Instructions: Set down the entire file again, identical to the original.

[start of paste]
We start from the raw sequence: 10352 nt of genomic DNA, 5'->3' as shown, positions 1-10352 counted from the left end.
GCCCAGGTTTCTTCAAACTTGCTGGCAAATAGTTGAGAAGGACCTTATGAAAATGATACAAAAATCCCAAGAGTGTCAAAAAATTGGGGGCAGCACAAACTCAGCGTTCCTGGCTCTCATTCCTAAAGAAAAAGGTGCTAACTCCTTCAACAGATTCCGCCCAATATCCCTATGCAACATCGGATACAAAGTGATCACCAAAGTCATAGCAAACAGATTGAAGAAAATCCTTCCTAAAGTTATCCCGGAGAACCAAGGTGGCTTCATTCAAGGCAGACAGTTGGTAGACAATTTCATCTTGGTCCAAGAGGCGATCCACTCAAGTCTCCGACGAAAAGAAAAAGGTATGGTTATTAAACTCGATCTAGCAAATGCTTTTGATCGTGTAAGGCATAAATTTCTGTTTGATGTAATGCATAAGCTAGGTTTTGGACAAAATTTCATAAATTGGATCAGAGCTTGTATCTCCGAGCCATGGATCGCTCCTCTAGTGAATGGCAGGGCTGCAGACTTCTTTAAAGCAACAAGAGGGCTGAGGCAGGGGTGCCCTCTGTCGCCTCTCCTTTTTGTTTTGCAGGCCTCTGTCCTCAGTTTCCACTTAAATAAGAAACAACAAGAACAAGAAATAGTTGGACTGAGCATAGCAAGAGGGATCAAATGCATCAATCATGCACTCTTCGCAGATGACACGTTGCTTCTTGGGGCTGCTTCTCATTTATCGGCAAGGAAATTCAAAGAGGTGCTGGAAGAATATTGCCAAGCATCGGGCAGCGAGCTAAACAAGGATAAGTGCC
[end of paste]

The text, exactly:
We start from the raw sequence: 10352 nt of genomic DNA, 5'->3' as shown, positions 1-10352 counted from the left end.
GCCCAGGTTTCTTCAAACTTGCTGGCAAATAGTTGAGAAGGACCTTATGAAAATGATACAAAAATCCCAAGAGTGTCAAAAAATTGGGGGCAGCACAAACTCAGCGTTCCTGGCTCTCATTCCTAAAGAAAAAGGTGCTAACTCCTTCAACAGATTCCGCCCAATATCCCTATGCAACATCGGATACAAAGTGATCACCAAAGTCATAGCAAACAGATTGAAGAAAATCCTTCCTAAAGTTATCCCGGAGAACCAAGGTGGCTTCATTCAAGGCAGACAGTTGGTAGACAATTTCATCTTGGTCCAAGAGGCGATCCACTCAAGTCTCCGACGAAAAGAAAAAGGTATGGTTATTAAACTCGATCTAGCAAATGCTTTTGATCGTGTAAGGCATAAATTTCTGTTTGATGTAATGCATAAGCTAGGTTTTGGACAAAATTTCATAAATTGGATCAGAGCTTGTATCTCCGAGCCATGGATCGCTCCTCTAGTGAATGGCAGGGCTGCAGACTTCTTTAAAGCAACAAGAGGGCTGAGGCAGGGGTGCCCTCTGTCGCCTCTCCTTTTTGTTTTGCAGGCCTCTGTCCTCAGTTTCCACTTAAATAAGAAACAACAAGAACAAGAAATAGTTGGACTGAGCATAGCAAGAGGGATCAAATGCATCAATCATGCACTCTTCGCAGATGACACGTTGCTTCTTGGGGCTGCTTCTCATTTATCGGCAAGGAAATTCAAAGAGGTGCTGGAAGAATATTGCCAAGCATCGGGCAGCGAGCTAAACAAGGATAAGTGCC